But Michael now rides with brother Jesper; the brothers long term dream being to win in Copenhagen – but not in 2016, Michael doesn’t ride his home six.

Katusha management don’t have too much time for Six Day palmarès.

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Daniel Holloway. Photo©Ed Hood

Daniel chats here to Michael Gollner, the man behind Madison Sports, the company which runs the race.

Madison have also bought the Berlin Six Race and the ‘cross over’ should be good for London – there’s certainly room for improvement…

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Iljo Keisse. Photo©Ed Hood

With Michael Mørkøv, the most stylish man on the boards and perhaps the last of the ‘pure’ Six Day men along with Kenny De Ketele.

A Giro stage winner and an integral part of the ‘QuickStep Winning Machine’ he’s the most successful man still on the boards and looks to shaping nicely to snatch his ‘King of the Kuipke’ title back in Gent, next month.

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Mark Stewart. Photo©Ed Hood
Six Day London
Germain Burton and Mark Stewart pose for the camera. Photo©Ed Hood

Great to see a Scotsman riding a Six Day – we can’t think of a Scotsman who has ever ridden a pro Six; albeit the late John (Clanky) Clark & Alan Miller did ride the amateur Six Days in London in the 70’s and we also remember Tom Annabel riding amateur Sixes on occasion in the 90’s.

Mark rode this with Maurice Burton’s son, Germain and put on a strong showing, delighting the home crowd; it’ll be interesting to see if the winter contracts come their way – and if BC allow them to ride Six Days.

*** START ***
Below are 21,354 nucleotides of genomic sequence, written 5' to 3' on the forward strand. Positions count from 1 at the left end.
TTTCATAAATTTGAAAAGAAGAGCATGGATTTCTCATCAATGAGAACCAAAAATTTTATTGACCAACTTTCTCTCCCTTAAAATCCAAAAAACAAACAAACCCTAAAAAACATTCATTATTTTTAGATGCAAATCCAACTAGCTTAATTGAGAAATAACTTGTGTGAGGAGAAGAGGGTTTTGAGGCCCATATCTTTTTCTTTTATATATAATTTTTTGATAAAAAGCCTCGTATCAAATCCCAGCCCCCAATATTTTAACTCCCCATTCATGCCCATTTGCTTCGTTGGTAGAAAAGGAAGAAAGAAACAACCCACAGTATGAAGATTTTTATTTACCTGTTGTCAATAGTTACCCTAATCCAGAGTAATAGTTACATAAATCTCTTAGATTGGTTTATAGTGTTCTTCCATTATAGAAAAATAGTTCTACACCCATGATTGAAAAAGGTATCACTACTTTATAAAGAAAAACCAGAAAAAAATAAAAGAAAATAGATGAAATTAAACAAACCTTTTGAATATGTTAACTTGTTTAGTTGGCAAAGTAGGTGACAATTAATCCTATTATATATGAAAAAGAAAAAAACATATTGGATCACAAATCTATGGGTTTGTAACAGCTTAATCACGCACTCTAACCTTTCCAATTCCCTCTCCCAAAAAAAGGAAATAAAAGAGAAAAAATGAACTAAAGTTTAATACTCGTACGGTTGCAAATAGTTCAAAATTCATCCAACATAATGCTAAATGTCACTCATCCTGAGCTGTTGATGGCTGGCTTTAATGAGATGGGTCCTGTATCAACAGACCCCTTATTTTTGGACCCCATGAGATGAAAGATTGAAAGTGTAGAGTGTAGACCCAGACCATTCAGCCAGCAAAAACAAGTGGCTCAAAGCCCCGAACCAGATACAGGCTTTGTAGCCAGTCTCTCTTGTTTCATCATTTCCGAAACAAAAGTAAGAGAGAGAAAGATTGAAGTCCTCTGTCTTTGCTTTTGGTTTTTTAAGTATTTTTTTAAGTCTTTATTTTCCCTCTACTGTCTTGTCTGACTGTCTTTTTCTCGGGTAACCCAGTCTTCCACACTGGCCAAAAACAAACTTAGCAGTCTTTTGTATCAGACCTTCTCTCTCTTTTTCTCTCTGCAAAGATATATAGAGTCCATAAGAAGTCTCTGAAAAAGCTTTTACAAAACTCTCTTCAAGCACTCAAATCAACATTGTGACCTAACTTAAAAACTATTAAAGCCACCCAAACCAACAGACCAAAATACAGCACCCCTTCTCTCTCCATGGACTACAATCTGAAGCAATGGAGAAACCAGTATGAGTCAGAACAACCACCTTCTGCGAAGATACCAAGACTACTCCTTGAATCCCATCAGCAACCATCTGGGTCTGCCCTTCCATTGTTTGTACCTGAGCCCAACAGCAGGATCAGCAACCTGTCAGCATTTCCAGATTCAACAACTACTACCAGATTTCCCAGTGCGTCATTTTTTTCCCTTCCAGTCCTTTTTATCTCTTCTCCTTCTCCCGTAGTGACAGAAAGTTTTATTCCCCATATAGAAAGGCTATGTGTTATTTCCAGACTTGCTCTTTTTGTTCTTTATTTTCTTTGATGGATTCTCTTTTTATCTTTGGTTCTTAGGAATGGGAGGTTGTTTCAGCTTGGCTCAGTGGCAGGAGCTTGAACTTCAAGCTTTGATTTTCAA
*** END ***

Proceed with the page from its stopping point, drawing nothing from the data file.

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Warriors. Photo©Ed Hood

The track is above the centre level at Lee Valley so you have to climb the ramp to go into battle; it’s a nice image – here Mark Stewart and Chris Latham march upwards to meet their fate.

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Alex Rasmussen. Photo©Ed Hood

Some riders are more photogenic than others; Alex Rasmussen is always a good subject, a physical rider with a fine line in facial expressions.

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Michael Mørkøv. Photo©Ed Hood

‘Razi’s’ former partner in crime, Michael Mørkøv is the exact opposite of Alex; smooth as silk and impassive – the most stylish man on the boards.

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Our Denis with Jimmi Madsen. Photo©Ed Hood

Our Czech boy Denis Rugovac is all smiles here; Copenhagen promoter Jimmi Madsen has just signed him for the big pre-New Year track meeting at Ballerup.

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Kris chats to Eric Weispfennig. Photo©Ed Hood

German, Eric Weispfennig is a former World Madison Champion – with Stefan Steinweg in 2000 – now he’s the organiser at Bremen and over in London inspecting the merchandise; here he chats to Kris about Six Days gone and those yet to come.

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Kenny signs his Copenhagen contract. Photo©Ed Hood

Jimmi Madsen was a busy boy in London; Kenny de Ketele signs on the dotted line for him for Copenhagen 2016.

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Kris, Cav and Martyn are all smiles. Photo©Ed Hood